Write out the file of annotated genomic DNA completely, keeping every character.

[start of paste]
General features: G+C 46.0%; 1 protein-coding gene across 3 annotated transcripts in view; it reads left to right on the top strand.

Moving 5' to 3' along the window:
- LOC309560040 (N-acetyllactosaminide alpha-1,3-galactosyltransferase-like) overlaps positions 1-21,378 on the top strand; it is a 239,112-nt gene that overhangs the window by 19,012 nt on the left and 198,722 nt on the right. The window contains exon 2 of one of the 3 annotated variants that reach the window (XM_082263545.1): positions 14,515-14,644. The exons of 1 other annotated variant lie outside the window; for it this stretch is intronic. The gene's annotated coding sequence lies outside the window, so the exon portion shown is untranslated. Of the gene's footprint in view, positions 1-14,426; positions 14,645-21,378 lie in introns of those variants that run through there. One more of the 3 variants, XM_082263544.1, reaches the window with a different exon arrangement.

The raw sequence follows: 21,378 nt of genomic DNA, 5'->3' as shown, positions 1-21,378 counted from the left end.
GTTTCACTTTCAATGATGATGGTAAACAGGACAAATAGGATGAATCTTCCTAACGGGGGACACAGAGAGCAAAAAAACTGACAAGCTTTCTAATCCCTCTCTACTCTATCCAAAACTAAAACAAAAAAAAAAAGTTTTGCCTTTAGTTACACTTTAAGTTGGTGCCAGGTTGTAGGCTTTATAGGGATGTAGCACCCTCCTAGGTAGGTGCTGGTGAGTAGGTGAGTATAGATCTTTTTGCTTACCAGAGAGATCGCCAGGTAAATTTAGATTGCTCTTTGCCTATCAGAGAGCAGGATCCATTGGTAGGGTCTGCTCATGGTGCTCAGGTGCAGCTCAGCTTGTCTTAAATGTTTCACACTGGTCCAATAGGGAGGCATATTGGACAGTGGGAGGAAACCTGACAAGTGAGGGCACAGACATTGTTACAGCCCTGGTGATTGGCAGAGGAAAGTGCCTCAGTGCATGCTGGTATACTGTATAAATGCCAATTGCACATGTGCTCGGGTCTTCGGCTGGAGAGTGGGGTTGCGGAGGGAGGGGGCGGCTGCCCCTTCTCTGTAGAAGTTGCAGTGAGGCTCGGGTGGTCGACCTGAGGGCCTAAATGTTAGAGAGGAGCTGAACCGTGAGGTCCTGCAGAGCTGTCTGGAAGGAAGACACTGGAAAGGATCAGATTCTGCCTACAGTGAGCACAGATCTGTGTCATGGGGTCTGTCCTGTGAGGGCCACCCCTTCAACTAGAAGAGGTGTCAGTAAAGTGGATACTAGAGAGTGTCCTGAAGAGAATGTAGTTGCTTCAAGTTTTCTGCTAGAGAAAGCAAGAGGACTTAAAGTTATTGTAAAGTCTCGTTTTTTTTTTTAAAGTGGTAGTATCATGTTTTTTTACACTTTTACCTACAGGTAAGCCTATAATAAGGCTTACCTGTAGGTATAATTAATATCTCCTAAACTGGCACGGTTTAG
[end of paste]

General features: G+C 46.0%; 1 protein-coding gene across 3 annotated transcripts in view; it reads left to right on the top strand.

Moving 5' to 3' along the window:
- LOC309560040 (N-acetyllactosaminide alpha-1,3-galactosyltransferase-like) overlaps positions 1-21,378 on the top strand; it is a 239,112-nt gene that overhangs the window by 19,012 nt on the left and 198,722 nt on the right. The window contains exon 2 of one of the 3 annotated variants that reach the window (XM_082263545.1): positions 14,515-14,644. The exons of 1 other annotated variant lie outside the window; for it this stretch is intronic. The gene's annotated coding sequence lies outside the window, so the exon portion shown is untranslated. Of the gene's footprint in view, positions 1-14,426; positions 14,645-21,378 lie in introns of those variants that run through there. One more of the 3 variants, XM_082263544.1, reaches the window with a different exon arrangement.

The raw sequence follows: 21,378 nt of genomic DNA, 5'->3' as shown, positions 1-21,378 counted from the left end.
GTTTCACTTTCAATGATGATGGTAAACAGGACAAATAGGATGAATCTTCCTAACGGGGGACACAGAGAGCAAAAAAACTGACAAGCTTTCTAATCCCTCTCTACTCTATCCAAAACTAAAACAAAAAAAAAAAGTTTTGCCTTTAGTTACACTTTAAGTTGGTGCCAGGTTGTAGGCTTTATAGGGATGTAGCACCCTCCTAGGTAGGTGCTGGTGAGTAGGTGAGTATAGATCTTTTTGCTTACCAGAGAGATCGCCAGGTAAATTTAGATTGCTCTTTGCCTATCAGAGAGCAGGATCCATTGGTAGGGTCTGCTCATGGTGCTCAGGTGCAGCTCAGCTTGTCTTAAATGTTTCACACTGGTCCAATAGGGAGGCATATTGGACAGTGGGAGGAAACCTGACAAGTGAGGGCACAGACATTGTTACAGCCCTGGTGATTGGCAGAGGAAAGTGCCTCAGTGCATGCTGGTATACTGTATAAATGCCAATTGCACATGTGCTCGGGTCTTCGGCTGGAGAGTGGGGTTGCGGAGGGAGGGGGCGGCTGCCCCTTCTCTGTAGAAGTTGCAGTGAGGCTCGGGTGGTCGACCTGAGGGCCTAAATGTTAGAGAGGAGCTGAACCGTGAGGTCCTGCAGAGCTGTCTGGAAGGAAGACACTGGAAAGGATCAGATTCTGCCTACAGTGAGCACAGATCTGTGTCATGGGGTCTGTCCTGTGAGGGCCACCCCTTCAACTAGAAGAGGTGTCAGTAAAGTGGATACTAGAGAGTGTCCTGAAGAGAATGTAGTTGCTTCAAGTTTTCTGCTAGAGAAAGCAAGAGGACTTAAAGTTATTGTAAAGTCTCGTTTTTTTTTTTAAAGTGGTAGTATCATGTTTTTTTACACTTTTACCTACAGGTAAGCCTATAATAAGGCTTACCTGTAGGTATAATTAATATCTCCTAAACTGGCACGGTTTAG